Daily Update #319
Yesterday we finished our journey through the book of Habbakuk and we are now turning our attention to Paul’s letter to the Colossians for the summer.
Before we dive in, I thought it would be helpful to share a few facts about this book to help orientate us.
- Paul wrote this letter to a small church in Colossae (in south west Turkey).
- The church was probably founded by his co-worker, Epaphras.
- The church was beset by a group called the Gnostics. Gnostics claim that they possess privileged, supernatural knowledge which they believe is essential for salvation, apart from and in addition to the Gospel.
- Today, typical gnostic beliefs would include “there is more than one path to God” and “we are all gods, or have god within us”.
- Paul wrote this letter primarily to warn the church of the false teachings and subtle arguments, which would undermine their faith. He also wanted to ensure the church understood Jesus’ deity and authority and how that would impact their everyday lives.
Paul, an apostle of Christ Jesus by the will of God, and Timothy our brother,
To God’s holy people in Colossae, the faithful brothers and sisters in Christ:
Grace and peace to you from God our Father.
Let me start with a question: “Who are you?”
There are many ways to answer that question. We often answer by what we do. I could say any of the following: I am a wife, a mother, grandmother, Christian, warehouse manager. Who we say we are determines not only how others see us, but also how we see and think of ourselves.
There is also the narrative that runs through our head when we look in the mirror – I am too fat, too thin, too lazy, too shy, too loud, unlikeable, unlovable, un- this, un-that. Fill in your own blanks.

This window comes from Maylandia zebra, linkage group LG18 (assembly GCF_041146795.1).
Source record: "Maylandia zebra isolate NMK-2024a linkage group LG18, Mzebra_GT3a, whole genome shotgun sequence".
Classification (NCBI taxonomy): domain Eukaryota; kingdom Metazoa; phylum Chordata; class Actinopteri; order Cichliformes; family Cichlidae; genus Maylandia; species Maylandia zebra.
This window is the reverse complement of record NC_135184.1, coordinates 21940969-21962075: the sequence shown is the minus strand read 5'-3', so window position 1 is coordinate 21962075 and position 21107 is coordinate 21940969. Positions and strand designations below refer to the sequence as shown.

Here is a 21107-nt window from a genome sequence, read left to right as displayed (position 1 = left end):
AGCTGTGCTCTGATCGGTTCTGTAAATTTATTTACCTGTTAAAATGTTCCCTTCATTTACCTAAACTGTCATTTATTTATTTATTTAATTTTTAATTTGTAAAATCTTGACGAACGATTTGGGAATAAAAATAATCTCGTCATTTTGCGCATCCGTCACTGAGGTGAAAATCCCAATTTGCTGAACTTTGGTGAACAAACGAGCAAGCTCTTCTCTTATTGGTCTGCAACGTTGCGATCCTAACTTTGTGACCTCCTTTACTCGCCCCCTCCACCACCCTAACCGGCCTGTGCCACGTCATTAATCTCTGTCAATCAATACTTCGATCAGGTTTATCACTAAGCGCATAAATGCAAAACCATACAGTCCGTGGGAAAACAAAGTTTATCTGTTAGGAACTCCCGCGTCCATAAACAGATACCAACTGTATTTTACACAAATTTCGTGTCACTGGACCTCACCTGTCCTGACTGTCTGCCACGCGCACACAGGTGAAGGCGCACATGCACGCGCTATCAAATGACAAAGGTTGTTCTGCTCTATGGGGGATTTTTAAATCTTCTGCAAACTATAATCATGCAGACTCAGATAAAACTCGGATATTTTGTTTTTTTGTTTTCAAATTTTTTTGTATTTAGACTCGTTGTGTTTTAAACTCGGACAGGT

All of these things contribute to the person we present to others.
However, Paul knew who he was. He introduced himself in this letter as an apostle of Christ Jesus. An apostle is rather like an ambassador. He represents the Kingdom of God to those around him. He shows others how people in God’s kingdom think, act and speak. He paints a picture of the king, namely Jesus and he shows others how they too can become part of God’s kingdom.
Importantly, we read that Paul was an apostle “by the will of God”. God commissioned him to do all of this.
So my question remains: “Who are you? Who did God commission you to be?”
We are often told today that as Christians, we are children of God. This is indeed true. 1 John 3:1 reminds us: “How great is the love the Father has lavished on us, that we should be called children of God! And that is what we are!”.
However, we are also adult children. God expects us to grow from spiritual babies, when we first become Christians, into fully functioning Christian adults, with all the rights and responsibilities that go with being an adult and a child of the most-high God. Paul re-iterates this theme in some of his other letters. (1 Corinthians 14:20, Galatians 4:1-3 and Ephesians 4:14). The writer of Hebrews also underlines the importance of growing in maturity:
We have much to say about this, but it is hard to make it clear to you because you no longer try to understand. 12In fact, though by this time you ought to be teachers, you need someone to teach you the elementary truths of God’s word all over again. You need milk, not solid food! 13 Anyone who lives on milk, being still an infant, is not acquainted with the teaching about righteousness. 14 But solid food is for the mature, who by constant use have trained themselves to distinguish good from evil.
By knowing who we are in Christ, growing in wisdom and understanding of what the Bible teaches we are more likely to remain firm in our faith and not be deceived or drawn away by the subtle arguments and false teachings of others.
Let us pray: Heavenly Father as we think about who we are; would you please open our eyes to who you designed us to be. Please show us where we believe lies about ourselves and help us to discover the truth that you speak into us by your Holy Spirit. We want to be known and recognised as your children, as citizens of your eternal kingdom. Amen.
Tomorrow’s reading: Colossians 1:3-8.
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